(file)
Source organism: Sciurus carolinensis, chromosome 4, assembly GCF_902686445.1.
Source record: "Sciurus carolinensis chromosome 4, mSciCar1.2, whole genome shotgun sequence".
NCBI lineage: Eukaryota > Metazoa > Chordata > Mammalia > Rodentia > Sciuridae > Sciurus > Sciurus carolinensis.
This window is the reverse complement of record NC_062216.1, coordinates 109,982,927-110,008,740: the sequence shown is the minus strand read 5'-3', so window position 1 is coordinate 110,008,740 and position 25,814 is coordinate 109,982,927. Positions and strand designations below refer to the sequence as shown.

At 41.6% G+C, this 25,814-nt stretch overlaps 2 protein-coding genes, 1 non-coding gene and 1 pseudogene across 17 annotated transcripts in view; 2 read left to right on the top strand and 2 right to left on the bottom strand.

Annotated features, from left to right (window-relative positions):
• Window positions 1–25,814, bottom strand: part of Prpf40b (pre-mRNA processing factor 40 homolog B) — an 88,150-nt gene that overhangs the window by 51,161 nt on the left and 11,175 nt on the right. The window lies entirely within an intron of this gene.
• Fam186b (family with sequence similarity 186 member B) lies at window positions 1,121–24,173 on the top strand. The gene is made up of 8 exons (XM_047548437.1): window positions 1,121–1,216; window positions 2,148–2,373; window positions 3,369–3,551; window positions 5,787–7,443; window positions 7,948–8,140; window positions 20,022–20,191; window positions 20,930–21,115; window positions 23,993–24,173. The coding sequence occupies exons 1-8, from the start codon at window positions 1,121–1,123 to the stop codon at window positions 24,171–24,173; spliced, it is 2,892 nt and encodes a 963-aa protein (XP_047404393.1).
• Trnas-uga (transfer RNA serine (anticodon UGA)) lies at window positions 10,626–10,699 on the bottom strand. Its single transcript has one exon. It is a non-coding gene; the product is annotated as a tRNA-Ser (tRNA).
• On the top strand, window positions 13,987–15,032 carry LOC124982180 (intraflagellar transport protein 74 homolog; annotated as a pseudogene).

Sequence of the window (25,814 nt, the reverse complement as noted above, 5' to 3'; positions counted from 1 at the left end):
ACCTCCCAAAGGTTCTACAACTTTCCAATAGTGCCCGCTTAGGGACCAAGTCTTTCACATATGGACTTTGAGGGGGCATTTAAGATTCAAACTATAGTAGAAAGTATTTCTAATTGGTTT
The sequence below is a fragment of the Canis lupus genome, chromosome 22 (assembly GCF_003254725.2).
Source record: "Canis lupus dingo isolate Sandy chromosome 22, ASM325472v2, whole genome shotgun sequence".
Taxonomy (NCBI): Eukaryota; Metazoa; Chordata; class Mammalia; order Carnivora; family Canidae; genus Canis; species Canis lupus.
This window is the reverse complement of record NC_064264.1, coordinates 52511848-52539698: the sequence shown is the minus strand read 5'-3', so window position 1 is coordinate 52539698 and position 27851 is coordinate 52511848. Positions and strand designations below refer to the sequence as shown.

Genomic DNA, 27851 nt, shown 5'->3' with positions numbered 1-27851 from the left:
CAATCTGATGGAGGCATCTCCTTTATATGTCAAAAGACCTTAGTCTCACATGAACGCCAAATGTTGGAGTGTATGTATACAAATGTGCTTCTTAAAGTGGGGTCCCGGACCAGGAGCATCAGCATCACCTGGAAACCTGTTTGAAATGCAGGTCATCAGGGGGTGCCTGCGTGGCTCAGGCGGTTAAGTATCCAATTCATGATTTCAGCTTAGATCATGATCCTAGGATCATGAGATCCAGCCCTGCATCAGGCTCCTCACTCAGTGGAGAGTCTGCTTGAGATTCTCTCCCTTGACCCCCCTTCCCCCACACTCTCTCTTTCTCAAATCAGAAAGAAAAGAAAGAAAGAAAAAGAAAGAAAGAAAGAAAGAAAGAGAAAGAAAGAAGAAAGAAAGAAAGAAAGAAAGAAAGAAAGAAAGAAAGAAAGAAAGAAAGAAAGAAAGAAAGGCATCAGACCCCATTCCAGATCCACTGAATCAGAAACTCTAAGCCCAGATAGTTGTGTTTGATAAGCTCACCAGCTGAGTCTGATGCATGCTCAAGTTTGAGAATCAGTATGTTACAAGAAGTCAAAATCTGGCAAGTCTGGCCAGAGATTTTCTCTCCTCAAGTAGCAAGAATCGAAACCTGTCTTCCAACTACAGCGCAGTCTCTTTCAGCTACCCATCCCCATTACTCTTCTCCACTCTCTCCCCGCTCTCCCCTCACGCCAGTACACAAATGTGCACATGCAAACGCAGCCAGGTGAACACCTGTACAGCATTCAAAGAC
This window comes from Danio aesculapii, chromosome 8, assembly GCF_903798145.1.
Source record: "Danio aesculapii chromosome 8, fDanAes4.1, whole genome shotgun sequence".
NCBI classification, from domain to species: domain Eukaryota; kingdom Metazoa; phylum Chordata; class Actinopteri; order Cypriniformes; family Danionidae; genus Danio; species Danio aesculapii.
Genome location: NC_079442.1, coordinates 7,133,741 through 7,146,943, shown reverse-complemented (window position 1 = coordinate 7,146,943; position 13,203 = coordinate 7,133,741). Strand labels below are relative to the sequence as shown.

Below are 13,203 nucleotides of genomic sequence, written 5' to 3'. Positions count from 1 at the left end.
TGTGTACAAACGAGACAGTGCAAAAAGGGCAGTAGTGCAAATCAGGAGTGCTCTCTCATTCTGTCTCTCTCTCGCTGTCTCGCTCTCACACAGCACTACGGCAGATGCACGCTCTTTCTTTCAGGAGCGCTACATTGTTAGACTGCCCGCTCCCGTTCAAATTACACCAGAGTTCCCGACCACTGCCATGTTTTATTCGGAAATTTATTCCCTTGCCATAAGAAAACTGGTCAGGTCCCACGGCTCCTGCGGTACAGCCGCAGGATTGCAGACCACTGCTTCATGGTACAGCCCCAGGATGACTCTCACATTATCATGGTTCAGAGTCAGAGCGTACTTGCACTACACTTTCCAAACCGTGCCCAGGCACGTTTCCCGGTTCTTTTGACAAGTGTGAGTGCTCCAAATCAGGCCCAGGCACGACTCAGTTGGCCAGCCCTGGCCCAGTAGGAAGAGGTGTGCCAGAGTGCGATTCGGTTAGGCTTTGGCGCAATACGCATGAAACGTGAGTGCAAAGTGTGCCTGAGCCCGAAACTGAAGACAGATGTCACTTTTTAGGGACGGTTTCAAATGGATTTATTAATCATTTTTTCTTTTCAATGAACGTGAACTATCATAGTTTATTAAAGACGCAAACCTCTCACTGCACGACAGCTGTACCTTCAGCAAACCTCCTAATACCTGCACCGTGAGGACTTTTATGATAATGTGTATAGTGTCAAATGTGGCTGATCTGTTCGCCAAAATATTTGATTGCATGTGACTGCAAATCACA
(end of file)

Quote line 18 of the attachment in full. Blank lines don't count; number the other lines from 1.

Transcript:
CAATCTGATGGAGGCATCTCCTTTATATGTCAAAAGACCTTAGTCTCACATGAACGCCAAATGTTGGAGTGTATGTATACAAATGTGCTTCTTAAAGTGGGGTCCCGGACCAGGAGCATCAGCATCACCTGGAAACCTGTTTGAAATGCAGGTCATCAGGGGGTGCCTGCGTGGCTCAGGCGGTTAAGTATCCAATTCATGATTTCAGCTTAGATCATGATCCTAGGATCATGAGATCCAGCCCTGCATCAGGCTCCTCACTCAGTGGAGAGTCTGCTTGAGATTCTCTCCCTTGACCCCCCTTCCCCCACACTCTCTCTTTCTCAAATCAGAAAGAAAAGAAAGAAAGAAAAAGAAAGAAAGAAAGAAAGAAAGAGAAAGAAAGAAGAAAGAAAGAAAGAAAGAAAGAAAGAAAGAAAGAAAGAAAGAAAGAAAGAAAGAAAGAAAGGCATCAGACCCCATTCCAGATCCACTGAATCAGAAACTCTAAGCCCAGATAGTTGTGTTTGATAAGCTCACCAGCTGAGTCTGATGCATGCTCAAGTTTGAGAATCAGTATGTTACAAGAAGTCAAAATCTGGCAAGTCTGGCCAGAGATTTTCTCTCCTCAAGTAGCAAGAATCGAAACCTGTCTTCCAACTACAGCGCAGTCTCTTTCAGCTACCCATCCCCATTACTCTTCTCCACTCTCTCCCCGCTCTCCCCTCACGCCAGTACACAAATGTGCACATGCAAACGCAGCCAGGTGAACACCTGTACAGCATTCAAAGAC